Monitoring – The process of collecting and analyzing data from various sources in order to assess the performance and health of a system or process. This process includes monitoring the current status of systems or processes and collecting data on any changes or anomalies in order to identify potential problems or opportunities. Data acquisition monitoring can be used to improve efficiency and accuracy, identify system weaknesses, and monitor the performance of a system over time.

MOSFET – The Metal-Oxide-Semiconductor Field-Effect Transistor is a transistor used for amplifying or switching electronic signals. The MOSFET is the most common transistor in both digital and analog circuits.

MTBF – Is an abberviation for a measure known as Mean Time Between Failures is the average duration between two failures. It serves as measure for the reliability of devices and systems. MTBF is the time, measured in hours, which one the producer declares as an average time, before a failure first time will appear at a product. At a MTBF-declaration of 100,000 hours, on average a
failure will appear after 11.4 years.

Multiplexer – Also known as a MUX, is a device that selects one of several analog or digital input signals and forwards the selected input in a single line. Multiplexers are mainly used to increase the amount of data that can be sent over the network within a certain amount of time and bandwidth. A multiplexer is also known as a data selector.
For long term monitoring that involves many channels (100+) at a slow rate, the Q.bloxx M108 multiplexer can be used with an A102 to support the connection of 8 channels. Up to 3 x M108’s can operate with 1 x A102.

Multitasking – A property of an operating system in which several processes can be run simultaneously.

Mux – Multiplexer. A switching device with multiple inputs that sequentially connects each of its inputs to its output, typically at high speeds, in order to measure several signals with a single analog input channel. Most data acquisition systems utilize multplexers to allow a single A/D converter to measure or monitor multiple inputs.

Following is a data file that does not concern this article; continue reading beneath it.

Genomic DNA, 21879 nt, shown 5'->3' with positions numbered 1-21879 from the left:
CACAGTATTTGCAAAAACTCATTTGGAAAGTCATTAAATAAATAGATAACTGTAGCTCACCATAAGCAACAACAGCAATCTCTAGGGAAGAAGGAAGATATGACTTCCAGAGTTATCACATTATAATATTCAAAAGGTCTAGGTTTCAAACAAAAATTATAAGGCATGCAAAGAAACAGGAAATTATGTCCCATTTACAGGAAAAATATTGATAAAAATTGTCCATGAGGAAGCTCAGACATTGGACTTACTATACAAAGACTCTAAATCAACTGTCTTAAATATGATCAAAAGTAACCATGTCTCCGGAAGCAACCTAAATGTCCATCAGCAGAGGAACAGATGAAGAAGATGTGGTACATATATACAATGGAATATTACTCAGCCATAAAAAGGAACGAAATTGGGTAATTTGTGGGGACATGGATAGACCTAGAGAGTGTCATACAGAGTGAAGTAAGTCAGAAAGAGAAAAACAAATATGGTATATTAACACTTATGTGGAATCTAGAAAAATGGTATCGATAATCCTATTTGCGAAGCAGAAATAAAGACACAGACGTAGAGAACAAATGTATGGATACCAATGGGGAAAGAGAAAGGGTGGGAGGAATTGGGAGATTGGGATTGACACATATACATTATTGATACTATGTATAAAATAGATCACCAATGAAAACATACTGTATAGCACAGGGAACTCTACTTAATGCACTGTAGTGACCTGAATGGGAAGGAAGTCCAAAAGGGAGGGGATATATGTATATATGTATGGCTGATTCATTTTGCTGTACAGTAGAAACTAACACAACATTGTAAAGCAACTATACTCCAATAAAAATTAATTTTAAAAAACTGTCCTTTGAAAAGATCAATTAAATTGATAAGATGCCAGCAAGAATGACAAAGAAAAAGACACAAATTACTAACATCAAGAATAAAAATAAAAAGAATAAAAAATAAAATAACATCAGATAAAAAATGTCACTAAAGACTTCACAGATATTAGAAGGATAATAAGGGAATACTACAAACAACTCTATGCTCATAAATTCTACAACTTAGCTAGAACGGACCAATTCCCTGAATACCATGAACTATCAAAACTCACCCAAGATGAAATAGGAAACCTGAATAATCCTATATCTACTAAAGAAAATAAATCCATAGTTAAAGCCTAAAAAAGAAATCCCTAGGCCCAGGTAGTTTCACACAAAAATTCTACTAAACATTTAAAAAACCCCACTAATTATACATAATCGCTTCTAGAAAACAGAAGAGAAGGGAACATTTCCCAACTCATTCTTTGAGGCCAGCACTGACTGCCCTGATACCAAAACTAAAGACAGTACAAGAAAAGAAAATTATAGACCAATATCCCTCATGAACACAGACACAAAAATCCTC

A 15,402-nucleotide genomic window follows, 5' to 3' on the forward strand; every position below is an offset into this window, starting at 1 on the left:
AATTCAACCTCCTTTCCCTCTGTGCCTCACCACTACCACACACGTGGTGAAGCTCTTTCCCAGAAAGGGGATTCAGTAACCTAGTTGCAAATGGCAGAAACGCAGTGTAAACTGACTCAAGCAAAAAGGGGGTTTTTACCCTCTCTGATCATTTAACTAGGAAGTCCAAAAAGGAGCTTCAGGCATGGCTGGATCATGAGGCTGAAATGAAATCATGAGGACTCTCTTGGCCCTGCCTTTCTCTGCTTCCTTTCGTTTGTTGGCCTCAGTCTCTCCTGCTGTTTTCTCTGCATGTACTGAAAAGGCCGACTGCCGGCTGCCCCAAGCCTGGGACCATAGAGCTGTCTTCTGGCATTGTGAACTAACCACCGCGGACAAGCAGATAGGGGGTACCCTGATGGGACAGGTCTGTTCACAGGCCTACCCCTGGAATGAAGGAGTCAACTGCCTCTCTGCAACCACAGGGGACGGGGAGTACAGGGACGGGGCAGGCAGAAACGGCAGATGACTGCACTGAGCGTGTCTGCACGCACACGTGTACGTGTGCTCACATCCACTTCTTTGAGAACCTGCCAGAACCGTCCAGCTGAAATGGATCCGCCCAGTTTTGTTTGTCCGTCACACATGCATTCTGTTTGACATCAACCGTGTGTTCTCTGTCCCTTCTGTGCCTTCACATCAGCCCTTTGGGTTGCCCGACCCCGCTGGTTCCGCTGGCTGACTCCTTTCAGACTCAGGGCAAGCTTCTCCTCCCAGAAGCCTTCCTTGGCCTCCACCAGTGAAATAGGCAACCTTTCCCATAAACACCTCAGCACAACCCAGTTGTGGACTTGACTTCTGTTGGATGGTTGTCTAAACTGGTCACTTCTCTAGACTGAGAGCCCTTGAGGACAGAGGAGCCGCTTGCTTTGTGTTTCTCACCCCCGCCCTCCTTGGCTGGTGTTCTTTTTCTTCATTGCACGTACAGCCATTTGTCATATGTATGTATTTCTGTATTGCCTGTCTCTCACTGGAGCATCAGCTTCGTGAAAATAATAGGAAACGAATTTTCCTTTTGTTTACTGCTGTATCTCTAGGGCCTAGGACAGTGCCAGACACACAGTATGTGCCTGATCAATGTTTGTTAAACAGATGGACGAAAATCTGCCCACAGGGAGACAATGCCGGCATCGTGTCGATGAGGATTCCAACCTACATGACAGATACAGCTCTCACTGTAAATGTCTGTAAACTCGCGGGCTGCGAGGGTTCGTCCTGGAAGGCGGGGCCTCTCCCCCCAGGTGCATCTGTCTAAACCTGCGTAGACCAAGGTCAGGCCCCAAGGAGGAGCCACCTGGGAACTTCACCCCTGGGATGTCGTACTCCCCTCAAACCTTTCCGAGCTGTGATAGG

Noise – An undesirable electrical signal. Noise comes from external sources such as the AC power line, motors, generators, transformers, fluorescent lights, soldering irons, CRT displays, computers, electrical storms, welders, radio transmitters, and internal sources such as semiconductors, resistors, and capacitors.

Nonvolatile Memory – Computer memory that can retain the stored information even when the module is not powered. Examples are read only memory and flash memory. These forms are typically used as secondary storage or long term storage.

Number of Measurements for Block Transfer – Is the size of the data blocks, transmitted from FPGA to CPU. The internal cycle is lower or equal to 1 kHz. Therefore the block size has to be chosen properly, so that this rate is not exceeded.

NVH – Noise, Vibration, and Harshness (NVH) testing is a data acquisition technique used to measure and analyze the noise, vibration, and harshness characteristics of a product or system. It involves the use of specialized equipment, such as force transducers and accelerometers, to measure the input and output signals from a system, as well as a data acquisition system to collect and analyze the data. The resulting data can be used to identify and address any issues with the system’s performance, such as excessive vibration or noise levels.


PAC – See Programmable Automation Controller.

Paging – A technique used for extending the address range of a device to point into a larger address space.

PCI – Peripheral Component Interconnect. A high-performance expansion bus architecture originally developed by Intel to replace ISA and EISA. It offers a theoretical maximum transfer rate of 132 Mbytes/s. More information can be found at the PCI-SIG Website

PID Control – A three-term control mechanism combining proportional, integral, and derivative control actions. Also see proportional control and integral control.

PID Controller – A Proportional – Integral – Derivative Controller is a generic control loop feedback used in industrial control systems. A PID is the most common feedback controller. A PID controller calculates and error value as the difference between the measured process variable and a desired setpoint. The controller tries to minimize the error by adjusting the process control inputs. The controller calculates the proportional, the integral, and derivative values. The weighted sum of these three is used to adjust the process to eliminate the error between the process variable and desired setpoint.